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Refugees in cities: the politics of knowledge.


Forced migration studies is a politically charged field of study. The phenomenon of forced migration challenges its researchers to tackle complex questions about the limits of gathering knowledge in the face of political interests and human suffering. However, explicit critical reflection on the politics of knowledge inherent in individual refugee research has been very scant. This article addresses some of the relevant issues, that is, questions of perspective and positionality, truth and representation.


Les etudes sur la migration forcee representent un champ d'etude politiquement sensible. Le phenomene de migration forcee presente a ses chercheurs le defi de s'attaquer aux questions complexes concernant les limites du rassemblement de la connaissance face aux interests politiques et a la souffrance humaine. Cependant, la reflexion critique explicite sur la politique de la connaissance inherente a la recherche sur les refugies individuels a ete tres peu abondante. Cet article traite de quelques problemes pertinents, c'est-a-dire les questions de perspective et d'angle de rue, de verite et de representation.


Perhaps more than other (sub)disciplines of the social and political sciences, forced migration studies enjoys a widely shared political engagement on the part of a great number of its academic practitioners. Many refugee researchers appear motivated by their political or moral principles. They aim at a critical evaluation of the controversial representations and dubious policies that define today's refugee regime, and endorse the notion that research into other people's suffering can only be justified if alleviating that suffering is an explicit objective. (1) While this exemplary politically engaged scholarship is something that refugee studies as a field can be proud of, what strikes me is that it barely goes hand-in-hand with an explicit critical reflection on the politics of knowledge and representation inherent in individual research. This is especially peculiar given that such issues have long been prominent in the social sciences and humanities. The workshop in Cairo that this Special Issue is based on brought out very clearly the host of ethical and methodological issues that complicate the practice of research in urban areas. Only three papers, though, addressed the thorny epistemological issues that accompany every search for knowledge--what can be known, who can know, how do we convey our knowledge?--and that acquire particular relevance in the politically charged context in which the creation, production, and dissemination of knowledge about forced migrants takes place.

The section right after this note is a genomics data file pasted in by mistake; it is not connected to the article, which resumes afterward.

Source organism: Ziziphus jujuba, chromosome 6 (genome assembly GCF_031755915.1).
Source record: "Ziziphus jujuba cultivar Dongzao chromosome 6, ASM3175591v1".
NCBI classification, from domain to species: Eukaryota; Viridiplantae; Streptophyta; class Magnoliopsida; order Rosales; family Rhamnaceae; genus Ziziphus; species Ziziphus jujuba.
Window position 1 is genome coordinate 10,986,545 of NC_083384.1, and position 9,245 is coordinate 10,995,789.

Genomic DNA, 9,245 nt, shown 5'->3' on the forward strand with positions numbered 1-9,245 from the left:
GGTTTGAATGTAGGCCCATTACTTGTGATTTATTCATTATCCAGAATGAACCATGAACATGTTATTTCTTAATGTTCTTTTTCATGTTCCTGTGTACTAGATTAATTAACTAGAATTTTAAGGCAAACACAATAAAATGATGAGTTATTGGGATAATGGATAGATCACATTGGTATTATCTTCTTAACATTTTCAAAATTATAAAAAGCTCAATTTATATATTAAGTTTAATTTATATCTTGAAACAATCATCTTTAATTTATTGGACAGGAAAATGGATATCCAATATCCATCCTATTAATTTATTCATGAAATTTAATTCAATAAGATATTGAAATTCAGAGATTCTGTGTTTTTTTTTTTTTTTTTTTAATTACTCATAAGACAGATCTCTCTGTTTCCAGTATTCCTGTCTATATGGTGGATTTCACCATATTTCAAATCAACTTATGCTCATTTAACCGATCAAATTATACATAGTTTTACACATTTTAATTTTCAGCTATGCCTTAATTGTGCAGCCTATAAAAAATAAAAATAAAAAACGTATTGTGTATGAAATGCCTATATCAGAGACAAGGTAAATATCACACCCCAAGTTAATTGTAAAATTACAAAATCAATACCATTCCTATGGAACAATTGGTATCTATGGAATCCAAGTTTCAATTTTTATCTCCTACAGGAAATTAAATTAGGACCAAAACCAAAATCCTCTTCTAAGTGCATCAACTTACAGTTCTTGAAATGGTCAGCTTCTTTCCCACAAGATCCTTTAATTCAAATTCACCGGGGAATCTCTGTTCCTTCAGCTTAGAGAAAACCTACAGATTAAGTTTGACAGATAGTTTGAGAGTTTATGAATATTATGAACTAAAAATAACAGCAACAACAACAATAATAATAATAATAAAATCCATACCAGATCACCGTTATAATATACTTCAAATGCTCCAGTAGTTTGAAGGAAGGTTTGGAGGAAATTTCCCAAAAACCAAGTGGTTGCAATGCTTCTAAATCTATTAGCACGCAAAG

I spent two and one-half years in Uganda (1998-2001), working with young men who fled war, insecurity, and the absence of future prospects in southern Sudan, the Democratic Republic of Congo, Ethiopia, and Eritrea. They had ended up living in Kampala and were thus labelled "urban refugees." When I first went to Uganda, the literature on urban refugees was much scarcer than it is today. I decided on an exploratory study, looking at why young refugees came to Kampala, and how they secured their basic needs of food, shelter, and medical care. My primary focus, though, was to be on these young men's non-material or emotional well-being; on how their experiences of war, flight, and exile affected their identities and ambitions. At an early stage in my research, I learned that a major preoccupation of the young refugees was with the question "Who am I?" Their existential query became the main focus of my study.

In this article I will discuss some aspects of the "politics of knowledge" as encountered by me throughout the research process as well as during the writing-up.

Political Contexts and Political Narratives
 I was admitted to Nsambya Hospital on 11/07/99. At my own
 request, I was discharged on 16/07/99. An Ethiopian friend
 warned me that those who had attacked me could bribe nurses
 to effectively poison me when they administered injections to
 me. It was for this reason that I chose to be discharged.